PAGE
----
… Read the rest
In my syndicated newspaper column this week, I follow up my recent Pando report about marijuana legalization by firing up the flux capacitor and taking readers back to the front lines of the drug war circa 2006. It is worth taking a moment to go a little deeper in this space, because there is a key “you gotta see/hear it to believe it” revelation that doesn’t fully translate in a written recounting of that era.
Back then, in a precursor of what was to come under President Barack “Choom Gang” Obama, President George W. Bush was intensifying the federal government’s specific crusade against marijuana, a drug Dubya had suggested he personally used. Yet, in their eagerness to demonize cannabis and make it seem uncool, Bush and the hard-core prohibitionists in his drug czar’s office accidentally admitted that marijuana isn’t all that dangerous.
Tag Archives | War On Drugs
David Sirota asks the fundamental questions about marijuana use that the rest of the media hasn’t thought to, at Pando Daily:
… Read the rest
Since my home state of Colorado legalized marijuana last week, the primary question I’ve been asked by friends, family and colleagues in emails, text messages and phone calls is some version of: “Are you high yet?”
I laugh along with the tongue-in-cheek queries. Look, I’d probably be ribbing my pals too if the shoe was on the other foot (er, weed was in the other bong?). What’s not such a laughing matter, though, is when the juvenile focus on getting high become the prism through which the national media caricatures our fight to finally disrupt, and ultimately end, the destructive drug war. When that happens, my state’s forward-looking attempt to answer some deadly serious criminal justice questions is flippantly marginalized as nothing more than a punchline for new riffs off “Half Baked” one-liners.
In a lengthy article for GQ Jason Kersten reports that “The Feds can’t see them. Or hear the digging. They don’t know how many there are or where they are headed. They know only that the tunnels are coming. And when they cross our border, when the soil gives way and the drugs start flowing, it’s already too late”:
… Read the rest
On a quiet night along the Tijuana border, you can almost hear them coming: the faint scraping of metal on dirt, falling clumps of earth, muted voices in the depths. At any given moment, there are men underground here, chipping their way toward the United States with antlike determination.
Many of the drug tunnels will be discovered and shut down before they’re operational, but it doesn’t matter; more will come. The economics are unassailable. A good tunnel can take nine months or more to build and cost up to $2 million, but if it can stay open for only a few hours, the cartels can move enough marijuana through it to satisfy entire time zones—making enough money to pay for twenty more tunnels.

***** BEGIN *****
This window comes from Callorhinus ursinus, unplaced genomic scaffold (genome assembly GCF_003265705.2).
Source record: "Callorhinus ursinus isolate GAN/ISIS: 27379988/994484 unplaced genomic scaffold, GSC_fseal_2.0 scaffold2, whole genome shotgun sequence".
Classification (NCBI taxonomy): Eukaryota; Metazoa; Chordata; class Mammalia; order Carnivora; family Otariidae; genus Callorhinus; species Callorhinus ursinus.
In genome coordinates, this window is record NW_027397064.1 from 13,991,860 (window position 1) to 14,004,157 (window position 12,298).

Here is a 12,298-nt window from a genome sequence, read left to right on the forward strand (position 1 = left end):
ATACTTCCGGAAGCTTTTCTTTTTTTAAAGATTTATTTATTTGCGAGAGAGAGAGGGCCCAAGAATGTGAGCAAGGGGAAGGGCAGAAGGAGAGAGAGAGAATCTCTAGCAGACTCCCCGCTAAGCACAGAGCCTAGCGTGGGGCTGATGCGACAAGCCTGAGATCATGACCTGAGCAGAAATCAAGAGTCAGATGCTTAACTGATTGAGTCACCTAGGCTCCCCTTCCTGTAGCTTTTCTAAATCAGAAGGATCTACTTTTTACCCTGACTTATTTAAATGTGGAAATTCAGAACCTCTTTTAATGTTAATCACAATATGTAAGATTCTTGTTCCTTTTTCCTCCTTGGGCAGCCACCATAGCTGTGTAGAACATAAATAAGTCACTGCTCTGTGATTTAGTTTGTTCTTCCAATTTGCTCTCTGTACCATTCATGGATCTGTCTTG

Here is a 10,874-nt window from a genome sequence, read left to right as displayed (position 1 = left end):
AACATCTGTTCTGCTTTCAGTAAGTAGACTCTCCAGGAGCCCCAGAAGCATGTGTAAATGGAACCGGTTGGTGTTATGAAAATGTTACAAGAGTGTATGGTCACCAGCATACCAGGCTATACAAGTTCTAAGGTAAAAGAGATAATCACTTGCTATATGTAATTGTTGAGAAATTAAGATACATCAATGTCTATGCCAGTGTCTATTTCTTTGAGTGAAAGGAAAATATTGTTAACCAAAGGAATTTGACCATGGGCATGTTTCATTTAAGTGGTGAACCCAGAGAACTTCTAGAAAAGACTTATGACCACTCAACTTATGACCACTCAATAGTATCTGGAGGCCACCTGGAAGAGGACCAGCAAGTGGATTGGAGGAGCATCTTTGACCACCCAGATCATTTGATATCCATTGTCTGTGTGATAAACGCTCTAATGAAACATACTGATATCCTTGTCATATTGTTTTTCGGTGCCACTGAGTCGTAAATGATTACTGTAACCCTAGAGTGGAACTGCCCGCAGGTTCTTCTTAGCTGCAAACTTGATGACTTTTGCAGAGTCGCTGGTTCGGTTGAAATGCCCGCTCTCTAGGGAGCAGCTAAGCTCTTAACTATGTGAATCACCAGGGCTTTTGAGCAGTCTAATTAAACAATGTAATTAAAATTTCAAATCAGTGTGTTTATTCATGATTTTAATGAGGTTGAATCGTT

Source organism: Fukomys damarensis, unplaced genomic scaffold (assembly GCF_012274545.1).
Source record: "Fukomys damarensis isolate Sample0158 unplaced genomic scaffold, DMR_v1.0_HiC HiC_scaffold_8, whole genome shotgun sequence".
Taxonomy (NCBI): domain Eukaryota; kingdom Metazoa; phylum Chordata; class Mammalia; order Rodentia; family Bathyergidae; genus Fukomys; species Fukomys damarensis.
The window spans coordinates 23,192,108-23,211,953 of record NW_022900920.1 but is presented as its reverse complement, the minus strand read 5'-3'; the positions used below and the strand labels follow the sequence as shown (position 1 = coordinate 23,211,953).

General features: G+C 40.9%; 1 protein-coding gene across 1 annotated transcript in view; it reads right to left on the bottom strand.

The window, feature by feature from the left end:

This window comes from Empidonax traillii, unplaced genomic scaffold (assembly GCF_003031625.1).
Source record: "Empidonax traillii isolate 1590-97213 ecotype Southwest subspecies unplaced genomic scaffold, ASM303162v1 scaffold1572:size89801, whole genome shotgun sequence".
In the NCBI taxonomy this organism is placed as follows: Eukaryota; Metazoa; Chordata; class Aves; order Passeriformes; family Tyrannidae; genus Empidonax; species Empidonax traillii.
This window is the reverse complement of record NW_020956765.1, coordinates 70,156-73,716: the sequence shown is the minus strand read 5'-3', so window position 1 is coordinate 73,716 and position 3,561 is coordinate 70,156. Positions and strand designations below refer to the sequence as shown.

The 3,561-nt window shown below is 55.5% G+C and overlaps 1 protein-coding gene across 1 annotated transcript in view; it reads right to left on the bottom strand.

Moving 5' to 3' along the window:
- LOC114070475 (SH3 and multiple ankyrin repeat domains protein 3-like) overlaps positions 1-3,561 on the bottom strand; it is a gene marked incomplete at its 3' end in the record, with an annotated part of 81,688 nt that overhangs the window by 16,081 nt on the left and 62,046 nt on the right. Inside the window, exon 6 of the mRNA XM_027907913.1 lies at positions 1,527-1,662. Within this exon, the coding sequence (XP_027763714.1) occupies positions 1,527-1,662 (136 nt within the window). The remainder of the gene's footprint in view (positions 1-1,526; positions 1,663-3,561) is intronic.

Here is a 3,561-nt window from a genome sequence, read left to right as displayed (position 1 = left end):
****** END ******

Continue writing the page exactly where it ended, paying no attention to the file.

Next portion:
It’s like a scene from Breaking Bad where Hank is absolutely convinced there are drugs stuffed up his suspect’s rear end. In New Mexico (natch), real life police subjected a man to eight searches, including digital penetration of his anus, three enemas, two X-rays and a colonoscopy. And they still didn’t find any drugs! Reuters reports:
… Read the rest
A New Mexico man has filed a lawsuit claiming police subjected him to repeated anal probes and enemas after a routine traffic stop because they suspected he was hiding drugs.
David Eckert, 54, claims violations of his civil rights in the lawsuit, which was filed in U.S. District Court in New Mexico in August but not make public until this week, his lawyers said on Wednesday.
“This suit is about stopping officers and doctors from subjecting people in their custody and control to unlawful sadistic medical procedures that violate the most intimate parts of the human body,” attorney Shannon Kennedy said.
Gallup on new poll results revealing a dangerous drop in the number of squares:
For marijuana advocates, the last 12 months have been a period of unprecedented success as Washington and Colorado became the first states to legalize recreational use of marijuana. And now for the first time, a clear majority of Americans (58%) say the drug should be legalized. This is in sharp contrast to the time Gallup first asked the question in 1969, when only 12% favored legalization.